Mealy Cup Sage - Growing the Cool Blues of Salvia farinacea

Mealy Cup Sage (Blue Slavia)
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Overview and Description:

In many garden centers, mealy cup sage is known simply as blue salvia. Although Salvia farinacea comes in purples and whites, it’s the blue varieties that attract attention and repeat customers. This Texas native grows into a shrubby plant with tall, sturdy spikes of flowers that bloom throughout the summer. They make great cut and dried flowers too. And they are deer resistant!

Salvia farinacea is a short lived perennial, often grown as an annual. Five years is about the life span you can expect in gardens where it grows as a perennial. It shares many qualities with other members of the sage family, including the soft, fuzzy flower spikes and a slightly fragrant foliage that makes it less popular with animals.

  • Leaves: Elongated and slightly serrated leaves have a hint of gray to them, especially underneath. They are not fuzzy or thick, like many other sage plants.
  • Flowers: Multiple stems of small flowers clustered along study spikes.

Botanical Name:

Salvia farinacea

Common Name:

Mealy Cup Sage


Mealy cup sage will grow well in full sun to partial shade. In hotter climates, afternoon shade will extend the bloom period as well as the life span of the plant.

Hardiness Zone

In USDA Hardiness Zones 7 - 11, mealy cup sage is reliably perennial. It is widely grown as an annual, in cooler climates, although it often survives mild winters in zones 5 and 6.

Mature Size:

Varies with variety, but most grow from 2 - 3 ft.tall and get about 8 - 12 inches wide.

Bloom Period

Early Summer through Fall

Suggested Varieties:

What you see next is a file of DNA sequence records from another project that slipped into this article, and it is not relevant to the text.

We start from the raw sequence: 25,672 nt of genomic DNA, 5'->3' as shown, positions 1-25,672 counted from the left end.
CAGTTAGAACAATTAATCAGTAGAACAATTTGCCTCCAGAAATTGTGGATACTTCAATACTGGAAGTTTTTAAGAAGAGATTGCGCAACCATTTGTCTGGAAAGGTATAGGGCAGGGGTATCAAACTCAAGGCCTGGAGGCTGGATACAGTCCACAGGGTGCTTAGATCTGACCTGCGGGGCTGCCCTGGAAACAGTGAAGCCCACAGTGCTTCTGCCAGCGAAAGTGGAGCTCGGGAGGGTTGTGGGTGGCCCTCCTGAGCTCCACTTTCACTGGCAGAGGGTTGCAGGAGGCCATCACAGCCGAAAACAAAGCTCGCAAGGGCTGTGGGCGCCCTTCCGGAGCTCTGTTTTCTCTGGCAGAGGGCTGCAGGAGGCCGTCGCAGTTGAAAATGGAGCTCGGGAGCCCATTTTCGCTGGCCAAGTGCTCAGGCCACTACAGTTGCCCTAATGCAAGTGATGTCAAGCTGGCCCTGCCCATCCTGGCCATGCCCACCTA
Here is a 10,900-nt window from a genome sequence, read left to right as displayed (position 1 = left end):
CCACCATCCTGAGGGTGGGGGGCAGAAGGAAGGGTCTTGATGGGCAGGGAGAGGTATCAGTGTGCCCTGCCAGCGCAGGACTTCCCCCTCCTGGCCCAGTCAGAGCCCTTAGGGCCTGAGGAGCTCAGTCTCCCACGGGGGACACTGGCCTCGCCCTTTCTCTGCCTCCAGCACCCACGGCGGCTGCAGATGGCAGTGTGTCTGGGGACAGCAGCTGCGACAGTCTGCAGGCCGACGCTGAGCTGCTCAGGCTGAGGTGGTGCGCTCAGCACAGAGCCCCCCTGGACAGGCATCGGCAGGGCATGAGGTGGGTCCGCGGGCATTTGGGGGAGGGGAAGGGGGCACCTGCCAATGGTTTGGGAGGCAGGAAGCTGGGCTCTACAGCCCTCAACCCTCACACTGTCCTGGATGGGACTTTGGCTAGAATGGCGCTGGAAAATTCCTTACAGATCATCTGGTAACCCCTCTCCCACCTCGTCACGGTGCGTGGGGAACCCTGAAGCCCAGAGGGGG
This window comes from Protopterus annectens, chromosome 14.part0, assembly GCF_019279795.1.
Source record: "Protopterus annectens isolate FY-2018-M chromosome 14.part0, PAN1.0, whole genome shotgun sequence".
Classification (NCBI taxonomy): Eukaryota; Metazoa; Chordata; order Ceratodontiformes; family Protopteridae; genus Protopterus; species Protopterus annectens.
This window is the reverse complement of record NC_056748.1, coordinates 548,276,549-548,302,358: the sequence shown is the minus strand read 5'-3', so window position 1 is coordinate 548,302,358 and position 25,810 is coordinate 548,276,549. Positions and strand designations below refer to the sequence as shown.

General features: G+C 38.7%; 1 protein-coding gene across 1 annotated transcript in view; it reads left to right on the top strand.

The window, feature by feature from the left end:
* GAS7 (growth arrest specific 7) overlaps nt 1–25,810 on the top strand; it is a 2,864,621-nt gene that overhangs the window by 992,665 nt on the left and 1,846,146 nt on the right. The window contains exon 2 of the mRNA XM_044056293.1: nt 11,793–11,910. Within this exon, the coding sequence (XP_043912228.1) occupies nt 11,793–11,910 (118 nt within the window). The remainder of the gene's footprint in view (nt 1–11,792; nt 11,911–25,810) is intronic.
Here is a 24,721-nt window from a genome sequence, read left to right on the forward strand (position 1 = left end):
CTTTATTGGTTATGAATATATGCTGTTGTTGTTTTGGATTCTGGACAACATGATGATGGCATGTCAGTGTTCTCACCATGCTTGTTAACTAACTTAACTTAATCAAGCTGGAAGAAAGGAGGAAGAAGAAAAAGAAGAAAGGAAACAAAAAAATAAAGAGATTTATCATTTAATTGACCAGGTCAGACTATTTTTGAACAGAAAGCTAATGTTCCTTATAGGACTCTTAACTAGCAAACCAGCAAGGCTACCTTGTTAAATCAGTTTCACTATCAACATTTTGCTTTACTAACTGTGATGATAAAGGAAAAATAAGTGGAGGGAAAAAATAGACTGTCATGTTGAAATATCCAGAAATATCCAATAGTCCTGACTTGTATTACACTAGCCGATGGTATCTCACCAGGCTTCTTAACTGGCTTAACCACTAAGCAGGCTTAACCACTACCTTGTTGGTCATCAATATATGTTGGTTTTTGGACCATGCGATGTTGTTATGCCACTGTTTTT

• 'Argent White' - A soft, off-white selection. 18 inches


  • 'Blue Bedder' - Similar to 'Victoria Blue', but taller. 3 ft.


  • 'Strata' - Two-toned. Blue flowers are cupped with white sepals. 18 inches


  • 'Victoria Blue' - The classic deep purple-blue. 18 inches


Design Suggestions:

Because Salvia farinacea blooms so steadily, they make wonderful container plants. It is also the perfect solution to keeping the garden in bloom in spots where you know your perennials will be out of bloom for a brief period. It is tall enough to make an impact, but the roots will not interfere with nearby plants.

The bluish purple color really shines next to pale yellows, like Coreopsis 'Moonbeam' or the buttery 'Yellow' Flower Carpet Rose. It’s also a great way to blend oranges into your garden, and for tempering harsh, red tones.

Growing Tips for Mealy Cup Sage:

Soil: Salvia farinacea isn’t really particular about soil pH. It does, however, need a well draining soil. Mealy cup sage is fairly drought tolerant, but will bloom best if watered during dry spells.

Planting: You can start meaaly cup sage by seed, cuttings or divisions. In cooler climates, it is readily available as a bedding plant. Although Salvia farinacea can tolerate a light frost, it’s best to start seeds or plants outdoors, after all danger of frost has past. You can start seeds indoors, about 6 weeks before transplanting out, but they won't start blooming much earlier than plants started outdoors.

Spring is also the best time to divide plants.

No pinching or pruning is required to get the plants to branch. Sunshine will do the trick.


Minimal deadheading is required to keep Salvia farinacea plants blooming. Just be sure to keep them watered during dry periods and keep watch for pests.

In rich soil, you shouldn’t need to fertilize at all. If you’re growing your mealy cup sage in leaner soil, fertilizer mid-summer, to prolong the bloom.

Pests & Problems:

Pests are rare, although Salvia farinacea can attract aphids, mealybugs, spider mites and whiteflies. With the exception of the mealybugs, you can usually control these pests with a few strong blasts of water.

Fungal diseases may occur, if the plants are grown too close together or in wet soil. Be sure to provide them with good air circulation.

(That's true for most plants.)